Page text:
Breast cancer is initiated when cells in the breast begin to grow out of control, invade the tissues nearby and potentially spread to other parts of the body. Malignant cancer tumors are harmful to the human body, but not all cancers are malignant. Some cancers are benign in that they do not spread or threaten life. Any breast tissue can form a cancer, but usually it comes from either the ducts or the glands.
The early stages of breast cancer may not have any symptoms. Diagnosis usually begins with a painless, one-sided lump which may discovered by the woman, her partner or her physician. In recent years, diagnosis has occurred as a result of suspicious findings from a routine screening mammogram accompanied by no symptoms. In more advanced cases, changes to the contour of the affected breast may occur.
As a tumor grows in size, it can produce a variety of symptoms, including:
Non controllable risk factors for breast cancer include :
Controllable risk factors for breast cancer :
American Cancer Society (ACS) guidelines for early breast cancer detection.
The ACS recommends the following guidelines for finding breast cancer early in women without symptoms:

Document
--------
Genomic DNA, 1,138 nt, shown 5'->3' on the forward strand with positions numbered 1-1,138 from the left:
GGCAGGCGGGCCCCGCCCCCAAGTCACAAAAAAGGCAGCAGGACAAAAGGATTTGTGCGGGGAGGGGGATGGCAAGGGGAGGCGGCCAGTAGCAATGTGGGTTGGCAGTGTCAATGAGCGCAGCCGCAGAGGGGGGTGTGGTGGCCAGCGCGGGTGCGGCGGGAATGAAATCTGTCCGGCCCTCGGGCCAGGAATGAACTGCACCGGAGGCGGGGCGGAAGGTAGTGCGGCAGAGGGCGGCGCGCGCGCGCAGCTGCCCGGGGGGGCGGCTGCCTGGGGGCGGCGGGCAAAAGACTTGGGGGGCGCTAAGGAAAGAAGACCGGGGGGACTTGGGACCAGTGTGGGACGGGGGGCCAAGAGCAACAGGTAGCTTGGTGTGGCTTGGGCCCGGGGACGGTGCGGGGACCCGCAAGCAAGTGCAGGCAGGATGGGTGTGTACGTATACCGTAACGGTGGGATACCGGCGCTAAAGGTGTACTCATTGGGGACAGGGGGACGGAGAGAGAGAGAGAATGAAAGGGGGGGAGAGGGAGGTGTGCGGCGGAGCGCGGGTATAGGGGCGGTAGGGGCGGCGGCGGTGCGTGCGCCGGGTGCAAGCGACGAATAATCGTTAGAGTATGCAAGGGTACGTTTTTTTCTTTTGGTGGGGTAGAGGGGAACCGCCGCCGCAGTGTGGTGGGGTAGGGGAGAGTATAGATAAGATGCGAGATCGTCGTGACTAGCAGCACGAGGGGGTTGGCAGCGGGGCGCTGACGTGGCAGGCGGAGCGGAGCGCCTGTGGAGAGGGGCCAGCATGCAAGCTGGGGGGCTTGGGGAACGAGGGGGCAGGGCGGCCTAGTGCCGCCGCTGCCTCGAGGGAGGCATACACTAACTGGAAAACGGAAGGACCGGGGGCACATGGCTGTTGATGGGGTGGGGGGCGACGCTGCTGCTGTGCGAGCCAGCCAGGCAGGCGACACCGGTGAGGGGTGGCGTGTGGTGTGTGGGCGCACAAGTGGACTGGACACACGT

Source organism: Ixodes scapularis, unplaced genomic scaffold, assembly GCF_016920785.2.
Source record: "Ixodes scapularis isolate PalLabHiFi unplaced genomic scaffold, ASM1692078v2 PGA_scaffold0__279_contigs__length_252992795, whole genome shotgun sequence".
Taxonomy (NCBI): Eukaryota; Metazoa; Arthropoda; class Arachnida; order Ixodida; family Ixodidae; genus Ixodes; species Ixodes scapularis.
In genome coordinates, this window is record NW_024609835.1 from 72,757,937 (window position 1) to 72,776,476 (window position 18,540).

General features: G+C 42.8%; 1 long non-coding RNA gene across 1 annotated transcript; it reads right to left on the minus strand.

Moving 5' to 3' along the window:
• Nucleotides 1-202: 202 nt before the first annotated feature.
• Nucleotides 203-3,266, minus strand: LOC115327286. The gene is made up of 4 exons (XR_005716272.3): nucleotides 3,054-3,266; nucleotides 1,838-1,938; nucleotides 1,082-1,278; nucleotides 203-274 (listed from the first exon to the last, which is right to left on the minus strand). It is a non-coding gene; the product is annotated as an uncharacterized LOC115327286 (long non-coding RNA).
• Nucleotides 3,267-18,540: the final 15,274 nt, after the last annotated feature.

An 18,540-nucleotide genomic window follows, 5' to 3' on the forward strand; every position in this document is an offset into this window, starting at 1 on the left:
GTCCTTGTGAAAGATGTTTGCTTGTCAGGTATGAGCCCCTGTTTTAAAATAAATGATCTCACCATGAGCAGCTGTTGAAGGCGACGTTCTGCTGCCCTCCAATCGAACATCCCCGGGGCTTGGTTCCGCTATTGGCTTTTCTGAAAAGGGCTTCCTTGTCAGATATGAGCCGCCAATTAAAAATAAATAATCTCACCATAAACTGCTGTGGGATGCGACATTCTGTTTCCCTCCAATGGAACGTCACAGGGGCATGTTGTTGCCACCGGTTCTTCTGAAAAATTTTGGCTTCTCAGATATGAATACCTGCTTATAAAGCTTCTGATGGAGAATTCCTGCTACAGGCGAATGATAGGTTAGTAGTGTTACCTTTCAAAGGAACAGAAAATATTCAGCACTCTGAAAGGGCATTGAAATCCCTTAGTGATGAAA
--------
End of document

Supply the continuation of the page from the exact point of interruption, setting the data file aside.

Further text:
Mammogram : Women aged 40 and older should have a mammogram every year and should continue to do so for as long as they are in good health. While mammograms can miss some cancers, they are still a very good way to find breast cancer.
Clinical breast exam : Women in their 20s and 30s should have a clinical breast exam (CBE) as part of a regular exam by a health expert preferably every 3 years. After the age of 40, women should have a breast exam by a health expert every year. It might be a good idea to have a CBE shortly before a mammogram. Women can use the exam to learn what their own breasts feel like.
The most important thing is to see your doctor right away if you notice any of these changes : a lump or swelling, skin irritation or dimpling, nipple pain or the nipple turning inward, redness or scaliness of the nipple or breast skin, or a discharge other than breast milk.